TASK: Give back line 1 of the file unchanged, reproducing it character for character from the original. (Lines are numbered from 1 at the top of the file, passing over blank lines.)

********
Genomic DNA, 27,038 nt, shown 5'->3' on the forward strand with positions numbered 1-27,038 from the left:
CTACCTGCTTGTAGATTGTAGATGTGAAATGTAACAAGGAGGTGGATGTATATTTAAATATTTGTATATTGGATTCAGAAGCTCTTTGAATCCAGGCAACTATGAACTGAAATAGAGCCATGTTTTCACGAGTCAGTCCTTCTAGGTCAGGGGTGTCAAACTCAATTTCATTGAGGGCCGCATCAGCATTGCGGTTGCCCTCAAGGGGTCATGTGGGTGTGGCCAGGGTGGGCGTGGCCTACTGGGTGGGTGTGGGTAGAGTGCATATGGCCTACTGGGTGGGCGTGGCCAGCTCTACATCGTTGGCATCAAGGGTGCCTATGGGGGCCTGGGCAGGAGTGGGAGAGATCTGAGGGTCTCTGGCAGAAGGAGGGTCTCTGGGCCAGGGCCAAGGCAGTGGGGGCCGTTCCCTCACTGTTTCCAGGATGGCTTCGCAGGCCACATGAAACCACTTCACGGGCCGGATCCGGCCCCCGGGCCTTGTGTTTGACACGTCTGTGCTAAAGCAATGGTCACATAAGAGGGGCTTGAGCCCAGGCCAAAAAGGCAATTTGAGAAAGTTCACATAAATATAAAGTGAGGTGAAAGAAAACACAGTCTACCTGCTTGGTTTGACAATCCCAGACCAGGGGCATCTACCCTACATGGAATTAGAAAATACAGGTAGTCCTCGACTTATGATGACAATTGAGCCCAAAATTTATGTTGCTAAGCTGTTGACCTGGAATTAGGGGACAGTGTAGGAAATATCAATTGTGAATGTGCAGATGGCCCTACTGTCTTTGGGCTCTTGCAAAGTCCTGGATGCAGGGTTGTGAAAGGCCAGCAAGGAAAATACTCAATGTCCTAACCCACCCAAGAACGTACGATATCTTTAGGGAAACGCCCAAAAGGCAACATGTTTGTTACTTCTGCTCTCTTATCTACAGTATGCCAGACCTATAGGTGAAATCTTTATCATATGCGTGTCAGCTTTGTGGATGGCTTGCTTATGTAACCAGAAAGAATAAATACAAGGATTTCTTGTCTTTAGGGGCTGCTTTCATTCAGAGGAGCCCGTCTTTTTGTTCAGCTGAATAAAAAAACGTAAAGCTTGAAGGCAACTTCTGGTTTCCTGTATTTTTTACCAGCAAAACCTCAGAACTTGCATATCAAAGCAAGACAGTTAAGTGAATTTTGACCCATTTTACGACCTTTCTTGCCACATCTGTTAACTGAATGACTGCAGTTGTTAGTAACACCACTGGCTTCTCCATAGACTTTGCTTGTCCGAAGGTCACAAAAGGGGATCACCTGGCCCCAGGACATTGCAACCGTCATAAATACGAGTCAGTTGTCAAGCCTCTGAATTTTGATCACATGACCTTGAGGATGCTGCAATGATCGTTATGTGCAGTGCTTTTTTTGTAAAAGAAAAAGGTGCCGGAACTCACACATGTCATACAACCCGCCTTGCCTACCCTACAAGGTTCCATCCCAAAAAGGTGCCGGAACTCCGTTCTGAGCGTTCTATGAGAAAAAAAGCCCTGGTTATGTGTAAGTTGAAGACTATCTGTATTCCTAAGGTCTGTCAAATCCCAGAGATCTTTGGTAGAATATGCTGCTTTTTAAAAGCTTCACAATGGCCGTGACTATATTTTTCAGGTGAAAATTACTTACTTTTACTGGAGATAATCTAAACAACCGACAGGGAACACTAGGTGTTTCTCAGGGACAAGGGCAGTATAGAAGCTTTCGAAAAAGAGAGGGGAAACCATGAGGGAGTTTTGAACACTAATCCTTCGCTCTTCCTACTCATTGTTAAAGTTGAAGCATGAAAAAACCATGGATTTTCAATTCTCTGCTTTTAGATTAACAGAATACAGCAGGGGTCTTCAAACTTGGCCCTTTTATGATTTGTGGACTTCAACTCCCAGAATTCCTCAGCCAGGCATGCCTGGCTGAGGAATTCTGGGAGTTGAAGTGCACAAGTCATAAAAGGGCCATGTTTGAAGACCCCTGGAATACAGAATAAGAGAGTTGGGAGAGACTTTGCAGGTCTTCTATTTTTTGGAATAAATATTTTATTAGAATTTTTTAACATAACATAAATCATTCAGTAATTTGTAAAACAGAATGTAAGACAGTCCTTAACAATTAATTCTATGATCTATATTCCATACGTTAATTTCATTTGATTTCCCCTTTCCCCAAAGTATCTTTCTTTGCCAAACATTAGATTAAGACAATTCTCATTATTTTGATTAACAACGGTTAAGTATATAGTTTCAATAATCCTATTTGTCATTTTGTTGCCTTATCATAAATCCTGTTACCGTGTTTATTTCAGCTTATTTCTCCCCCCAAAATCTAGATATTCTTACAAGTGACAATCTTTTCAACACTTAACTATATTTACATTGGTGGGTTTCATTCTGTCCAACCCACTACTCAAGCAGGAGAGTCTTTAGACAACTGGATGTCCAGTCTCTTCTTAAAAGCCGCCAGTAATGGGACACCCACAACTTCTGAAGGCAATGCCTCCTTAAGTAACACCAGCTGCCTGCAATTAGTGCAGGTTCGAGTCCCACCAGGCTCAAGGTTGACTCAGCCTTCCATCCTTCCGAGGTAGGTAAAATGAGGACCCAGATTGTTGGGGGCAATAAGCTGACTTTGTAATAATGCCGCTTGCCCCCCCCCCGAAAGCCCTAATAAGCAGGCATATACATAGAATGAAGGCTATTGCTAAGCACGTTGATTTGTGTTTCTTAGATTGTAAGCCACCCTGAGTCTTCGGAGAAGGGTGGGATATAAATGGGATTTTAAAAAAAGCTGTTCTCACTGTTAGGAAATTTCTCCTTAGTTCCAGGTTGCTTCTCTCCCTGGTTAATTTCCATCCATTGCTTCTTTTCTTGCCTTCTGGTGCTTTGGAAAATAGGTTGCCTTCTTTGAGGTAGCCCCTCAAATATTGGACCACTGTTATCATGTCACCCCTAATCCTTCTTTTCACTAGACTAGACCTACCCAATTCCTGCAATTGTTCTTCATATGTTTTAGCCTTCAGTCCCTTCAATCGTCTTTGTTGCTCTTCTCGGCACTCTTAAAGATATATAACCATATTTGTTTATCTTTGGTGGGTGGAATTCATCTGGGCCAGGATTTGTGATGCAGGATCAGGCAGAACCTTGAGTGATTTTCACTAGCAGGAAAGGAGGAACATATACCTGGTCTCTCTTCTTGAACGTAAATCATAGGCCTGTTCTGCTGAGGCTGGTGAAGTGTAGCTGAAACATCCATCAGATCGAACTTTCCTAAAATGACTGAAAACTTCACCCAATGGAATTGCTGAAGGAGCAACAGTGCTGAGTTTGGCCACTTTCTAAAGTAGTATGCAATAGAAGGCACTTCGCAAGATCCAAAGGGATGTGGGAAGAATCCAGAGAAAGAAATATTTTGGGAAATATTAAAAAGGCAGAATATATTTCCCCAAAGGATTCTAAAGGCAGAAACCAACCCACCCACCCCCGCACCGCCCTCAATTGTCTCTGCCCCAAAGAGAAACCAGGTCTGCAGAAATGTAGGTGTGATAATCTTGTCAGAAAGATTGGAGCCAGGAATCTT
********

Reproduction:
Genomic DNA, 27,038 nt, shown 5'->3' on the forward strand with positions numbered 1-27,038 from the left: